That "stretch" is indeed the point, SC. The "art" involved isn't his draftsmanship--he's a competent artist, but there are certainly many talented folks who could draw fake bills that are much more technically convincing. Especially if you've seen any of the TV/documentary footage of him, the real essence of it is almost performance art. It's his ability to convince someone totally new--an everyday merchant who's not an informed art collector--to acknowledge that there's an intrinsic absurdity at the heart the formal "dance" that's become prosaic and mundane to almost all of us. "We agree what your product is worth, we agree what my piece of paper is worth, I give you my piece of paper, and you give me your product and change worth the difference". (Not that it's invalid--which is the point that the Secret Service just can't seem to accept--just absurd.)

What the "collectors" take home, after the fact, is the evidence he was able to do this, yet again.
posted by LairBob at 5:53 AM on September 22, 2003

Fascinating stuff. Thanks Dobbs! Reminds me of those fake stamp guys in chicago.
posted by shoepal at 6:59 AM on September 22, 2003

Indeed, in the Boggs documentary I saw, he shows off a piece of fan mail that was sent under a bogus stamp bearing his likeness, which has a tidy closing-the-circle quality to it. This is kind of interesting, since most mail is scanned under blacklight to reveal a hidden denomination code; presumably this stamp didn't have the right code, so letter would have gone into the "trouble" bin and been hand-cancelled.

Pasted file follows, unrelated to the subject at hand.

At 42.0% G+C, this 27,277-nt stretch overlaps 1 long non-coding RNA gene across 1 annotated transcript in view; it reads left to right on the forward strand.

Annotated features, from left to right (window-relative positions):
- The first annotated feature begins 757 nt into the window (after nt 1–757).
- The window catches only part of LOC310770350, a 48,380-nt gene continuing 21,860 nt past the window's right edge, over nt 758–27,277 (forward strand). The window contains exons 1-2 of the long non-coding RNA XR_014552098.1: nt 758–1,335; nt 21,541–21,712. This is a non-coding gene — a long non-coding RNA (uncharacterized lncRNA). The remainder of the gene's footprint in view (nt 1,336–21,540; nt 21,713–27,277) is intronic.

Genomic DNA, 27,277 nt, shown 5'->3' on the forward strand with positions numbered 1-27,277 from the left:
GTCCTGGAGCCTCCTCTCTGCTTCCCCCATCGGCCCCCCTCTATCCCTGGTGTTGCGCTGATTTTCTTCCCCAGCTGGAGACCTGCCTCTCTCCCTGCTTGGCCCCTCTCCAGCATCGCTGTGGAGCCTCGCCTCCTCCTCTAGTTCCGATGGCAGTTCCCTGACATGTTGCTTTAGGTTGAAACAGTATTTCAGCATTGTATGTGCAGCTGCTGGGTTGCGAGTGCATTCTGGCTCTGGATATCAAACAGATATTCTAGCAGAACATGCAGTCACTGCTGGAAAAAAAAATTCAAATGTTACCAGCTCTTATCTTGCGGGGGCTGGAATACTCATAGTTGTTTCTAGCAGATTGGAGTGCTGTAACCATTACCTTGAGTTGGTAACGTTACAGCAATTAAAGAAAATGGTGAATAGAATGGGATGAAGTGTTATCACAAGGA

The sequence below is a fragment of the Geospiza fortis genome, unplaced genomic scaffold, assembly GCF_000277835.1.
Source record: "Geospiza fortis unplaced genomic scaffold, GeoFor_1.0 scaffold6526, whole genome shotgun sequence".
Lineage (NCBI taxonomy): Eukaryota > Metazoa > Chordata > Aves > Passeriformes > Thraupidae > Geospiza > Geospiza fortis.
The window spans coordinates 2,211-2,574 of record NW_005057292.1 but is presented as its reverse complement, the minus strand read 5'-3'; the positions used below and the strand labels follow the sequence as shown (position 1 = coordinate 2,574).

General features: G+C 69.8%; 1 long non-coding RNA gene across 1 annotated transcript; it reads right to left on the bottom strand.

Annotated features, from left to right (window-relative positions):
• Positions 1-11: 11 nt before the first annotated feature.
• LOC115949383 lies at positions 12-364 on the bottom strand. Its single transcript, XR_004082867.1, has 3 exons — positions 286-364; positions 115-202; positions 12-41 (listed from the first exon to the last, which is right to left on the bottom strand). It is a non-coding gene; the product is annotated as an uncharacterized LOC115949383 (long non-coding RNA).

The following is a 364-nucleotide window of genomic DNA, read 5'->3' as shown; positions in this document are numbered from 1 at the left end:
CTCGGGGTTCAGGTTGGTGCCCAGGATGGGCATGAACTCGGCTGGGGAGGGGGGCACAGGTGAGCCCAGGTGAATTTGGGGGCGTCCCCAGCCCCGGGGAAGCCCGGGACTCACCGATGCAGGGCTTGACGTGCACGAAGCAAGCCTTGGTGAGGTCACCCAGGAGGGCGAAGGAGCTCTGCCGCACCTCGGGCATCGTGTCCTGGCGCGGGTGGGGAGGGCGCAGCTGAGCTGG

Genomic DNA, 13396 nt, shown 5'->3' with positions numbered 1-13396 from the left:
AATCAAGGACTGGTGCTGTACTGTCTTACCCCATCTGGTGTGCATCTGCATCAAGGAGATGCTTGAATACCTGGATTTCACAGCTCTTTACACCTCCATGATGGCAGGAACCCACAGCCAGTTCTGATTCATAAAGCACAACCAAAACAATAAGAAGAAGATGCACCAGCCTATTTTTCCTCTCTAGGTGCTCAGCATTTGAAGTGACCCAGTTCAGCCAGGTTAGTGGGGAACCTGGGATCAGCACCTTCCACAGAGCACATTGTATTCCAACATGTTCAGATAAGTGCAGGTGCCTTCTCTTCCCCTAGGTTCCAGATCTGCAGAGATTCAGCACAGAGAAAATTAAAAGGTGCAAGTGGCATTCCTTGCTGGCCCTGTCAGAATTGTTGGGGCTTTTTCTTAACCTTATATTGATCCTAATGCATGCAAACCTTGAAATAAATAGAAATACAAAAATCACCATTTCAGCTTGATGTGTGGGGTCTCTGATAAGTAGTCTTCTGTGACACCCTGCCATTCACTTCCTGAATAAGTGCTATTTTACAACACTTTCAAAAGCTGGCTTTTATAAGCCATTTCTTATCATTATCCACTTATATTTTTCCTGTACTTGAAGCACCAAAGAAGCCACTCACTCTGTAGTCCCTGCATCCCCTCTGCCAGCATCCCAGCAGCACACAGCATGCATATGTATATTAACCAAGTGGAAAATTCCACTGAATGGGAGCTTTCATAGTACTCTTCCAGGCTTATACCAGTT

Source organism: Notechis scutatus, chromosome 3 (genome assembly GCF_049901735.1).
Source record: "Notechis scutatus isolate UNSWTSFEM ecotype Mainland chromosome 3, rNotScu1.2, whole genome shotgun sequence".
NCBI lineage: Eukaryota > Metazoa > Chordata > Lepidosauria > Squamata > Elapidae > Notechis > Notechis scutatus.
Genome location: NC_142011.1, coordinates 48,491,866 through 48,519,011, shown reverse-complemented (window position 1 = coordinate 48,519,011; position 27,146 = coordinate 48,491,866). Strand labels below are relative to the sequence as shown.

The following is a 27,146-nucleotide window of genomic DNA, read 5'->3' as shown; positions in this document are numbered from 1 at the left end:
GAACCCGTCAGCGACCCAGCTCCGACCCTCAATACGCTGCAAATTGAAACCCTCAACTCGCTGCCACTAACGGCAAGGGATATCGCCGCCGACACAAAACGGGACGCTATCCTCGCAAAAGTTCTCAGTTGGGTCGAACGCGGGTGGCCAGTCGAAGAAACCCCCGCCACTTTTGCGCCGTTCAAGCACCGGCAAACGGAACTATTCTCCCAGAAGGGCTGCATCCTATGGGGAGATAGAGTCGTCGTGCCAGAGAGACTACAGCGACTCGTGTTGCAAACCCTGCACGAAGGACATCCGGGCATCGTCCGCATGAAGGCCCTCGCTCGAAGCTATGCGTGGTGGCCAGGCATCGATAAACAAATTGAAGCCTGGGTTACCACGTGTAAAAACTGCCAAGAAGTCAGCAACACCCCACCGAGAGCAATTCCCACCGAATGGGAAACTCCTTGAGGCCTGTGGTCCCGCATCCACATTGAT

I also recall a collector chasing down one of Boggs' banknotes at a bar (?), and the barman was unwilling to sell it.
posted by adamrice at 7:21 AM on September 22, 2003

Reminds me of an April Fool's Day prank I one pulled. I wanted to send a letter to a friend at my college (something about deportation), but, due to bad planning, it was April 1 and I hadn't sent it yet. So I made a fake postmark -- this was pre-computer, so I used a stamp pad, crayon, and Listerine bottle cap. I then handed the letter to the postal clerk, saying it had been placed in the wrong mailbox. The postmark fooled her, and the letter ended up in the intended box, much to the amusement of all.
posted by MrMoonPie at 9:03 AM on September 22, 2003

That reminds me of First Issue Reserved Edition, which are stamps that are made to commemorate things that probably shouldn't be. I first found this on the web in 1995 or so. At the time, one of the goals was to get your FIRE stamps postmarked.
posted by plinth at 9:17 AM on September 22, 2003